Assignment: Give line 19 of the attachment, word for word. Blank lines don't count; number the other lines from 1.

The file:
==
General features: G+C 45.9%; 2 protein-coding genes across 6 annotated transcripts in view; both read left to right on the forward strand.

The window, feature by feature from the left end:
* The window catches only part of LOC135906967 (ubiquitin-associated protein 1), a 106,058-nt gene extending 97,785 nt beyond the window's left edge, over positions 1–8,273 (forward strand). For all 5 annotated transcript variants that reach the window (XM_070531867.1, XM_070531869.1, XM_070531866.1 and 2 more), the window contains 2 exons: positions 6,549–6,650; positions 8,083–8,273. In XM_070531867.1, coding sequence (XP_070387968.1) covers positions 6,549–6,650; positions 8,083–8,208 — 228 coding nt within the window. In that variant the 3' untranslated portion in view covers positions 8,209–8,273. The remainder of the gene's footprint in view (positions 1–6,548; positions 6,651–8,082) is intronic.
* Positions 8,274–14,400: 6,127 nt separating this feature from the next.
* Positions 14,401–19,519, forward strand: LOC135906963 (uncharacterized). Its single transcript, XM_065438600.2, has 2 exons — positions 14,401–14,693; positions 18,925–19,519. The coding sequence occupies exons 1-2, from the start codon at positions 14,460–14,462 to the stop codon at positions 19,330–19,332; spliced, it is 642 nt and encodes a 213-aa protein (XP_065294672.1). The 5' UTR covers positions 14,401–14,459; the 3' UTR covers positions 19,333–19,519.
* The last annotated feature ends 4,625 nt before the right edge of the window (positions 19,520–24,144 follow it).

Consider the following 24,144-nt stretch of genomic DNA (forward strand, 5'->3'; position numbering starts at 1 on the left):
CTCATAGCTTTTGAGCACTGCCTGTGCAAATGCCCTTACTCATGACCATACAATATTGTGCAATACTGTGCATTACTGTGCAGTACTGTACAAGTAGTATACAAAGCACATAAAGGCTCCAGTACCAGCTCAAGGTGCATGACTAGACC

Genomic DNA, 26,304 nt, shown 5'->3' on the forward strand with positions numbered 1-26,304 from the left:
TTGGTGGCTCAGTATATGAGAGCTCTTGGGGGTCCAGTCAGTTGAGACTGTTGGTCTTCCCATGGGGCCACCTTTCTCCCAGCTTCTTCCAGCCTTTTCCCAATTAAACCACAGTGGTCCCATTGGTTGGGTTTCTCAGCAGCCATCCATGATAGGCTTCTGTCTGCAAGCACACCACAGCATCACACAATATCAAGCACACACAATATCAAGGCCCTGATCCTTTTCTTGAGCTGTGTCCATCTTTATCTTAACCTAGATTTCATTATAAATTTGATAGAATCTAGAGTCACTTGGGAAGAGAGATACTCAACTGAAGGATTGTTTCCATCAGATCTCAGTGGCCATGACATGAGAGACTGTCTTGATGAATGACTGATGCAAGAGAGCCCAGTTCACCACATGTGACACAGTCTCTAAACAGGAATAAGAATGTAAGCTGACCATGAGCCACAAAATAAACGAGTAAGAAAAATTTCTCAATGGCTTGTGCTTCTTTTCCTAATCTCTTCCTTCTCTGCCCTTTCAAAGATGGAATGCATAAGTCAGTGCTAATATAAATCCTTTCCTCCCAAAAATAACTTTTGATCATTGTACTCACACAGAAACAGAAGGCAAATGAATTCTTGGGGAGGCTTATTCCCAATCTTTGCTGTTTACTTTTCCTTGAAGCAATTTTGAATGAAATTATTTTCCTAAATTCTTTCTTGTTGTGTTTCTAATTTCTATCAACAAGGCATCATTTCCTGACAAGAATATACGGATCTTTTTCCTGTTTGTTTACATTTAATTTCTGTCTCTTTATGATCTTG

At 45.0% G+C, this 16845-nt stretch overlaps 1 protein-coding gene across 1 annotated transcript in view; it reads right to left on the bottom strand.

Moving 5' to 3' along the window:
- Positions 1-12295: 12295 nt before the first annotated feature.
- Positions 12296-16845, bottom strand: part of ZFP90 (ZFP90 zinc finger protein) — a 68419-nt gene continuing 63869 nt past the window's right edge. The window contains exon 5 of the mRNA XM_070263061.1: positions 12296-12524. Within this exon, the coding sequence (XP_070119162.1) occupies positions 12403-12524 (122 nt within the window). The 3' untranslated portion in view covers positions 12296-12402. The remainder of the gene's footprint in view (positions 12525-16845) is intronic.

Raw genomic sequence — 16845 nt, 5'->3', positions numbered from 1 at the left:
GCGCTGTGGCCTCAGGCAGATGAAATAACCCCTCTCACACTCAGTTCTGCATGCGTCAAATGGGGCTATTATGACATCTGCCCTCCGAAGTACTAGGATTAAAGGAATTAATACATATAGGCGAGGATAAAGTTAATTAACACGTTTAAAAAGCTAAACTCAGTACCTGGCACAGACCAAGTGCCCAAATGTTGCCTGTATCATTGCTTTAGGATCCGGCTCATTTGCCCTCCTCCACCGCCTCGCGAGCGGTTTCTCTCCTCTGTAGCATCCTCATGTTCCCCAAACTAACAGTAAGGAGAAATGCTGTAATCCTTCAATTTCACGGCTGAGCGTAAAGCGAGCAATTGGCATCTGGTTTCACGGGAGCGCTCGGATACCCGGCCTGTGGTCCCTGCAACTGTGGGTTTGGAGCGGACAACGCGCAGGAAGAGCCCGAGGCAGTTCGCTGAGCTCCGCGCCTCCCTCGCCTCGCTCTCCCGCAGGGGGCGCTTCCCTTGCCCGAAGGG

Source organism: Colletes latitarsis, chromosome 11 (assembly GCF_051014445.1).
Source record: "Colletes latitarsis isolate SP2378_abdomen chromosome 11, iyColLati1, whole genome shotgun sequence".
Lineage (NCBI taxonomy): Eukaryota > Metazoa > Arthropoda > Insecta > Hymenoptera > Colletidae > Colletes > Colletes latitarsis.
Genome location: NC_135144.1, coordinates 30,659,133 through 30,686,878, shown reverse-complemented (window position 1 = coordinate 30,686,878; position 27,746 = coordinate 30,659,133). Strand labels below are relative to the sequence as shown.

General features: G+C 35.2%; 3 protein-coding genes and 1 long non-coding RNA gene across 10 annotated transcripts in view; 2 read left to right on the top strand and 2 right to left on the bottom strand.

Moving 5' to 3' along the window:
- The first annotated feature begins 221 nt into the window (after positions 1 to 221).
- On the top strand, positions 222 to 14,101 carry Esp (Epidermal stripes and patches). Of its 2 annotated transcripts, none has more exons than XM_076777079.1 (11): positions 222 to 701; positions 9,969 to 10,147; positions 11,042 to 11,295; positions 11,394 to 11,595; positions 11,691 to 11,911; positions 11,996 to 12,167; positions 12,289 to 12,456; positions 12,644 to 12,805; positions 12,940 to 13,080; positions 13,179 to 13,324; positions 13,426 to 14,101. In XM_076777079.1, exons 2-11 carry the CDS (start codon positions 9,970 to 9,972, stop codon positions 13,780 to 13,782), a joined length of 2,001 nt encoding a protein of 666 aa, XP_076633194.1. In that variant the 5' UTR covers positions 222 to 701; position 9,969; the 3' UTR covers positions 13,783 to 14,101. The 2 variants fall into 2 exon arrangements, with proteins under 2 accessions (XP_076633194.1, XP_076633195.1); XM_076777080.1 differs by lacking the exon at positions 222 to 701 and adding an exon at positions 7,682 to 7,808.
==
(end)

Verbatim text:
Lineage (NCBI taxonomy): Eukaryota > Metazoa > Arthropoda > Insecta > Hymenoptera > Colletidae > Colletes > Colletes latitarsis.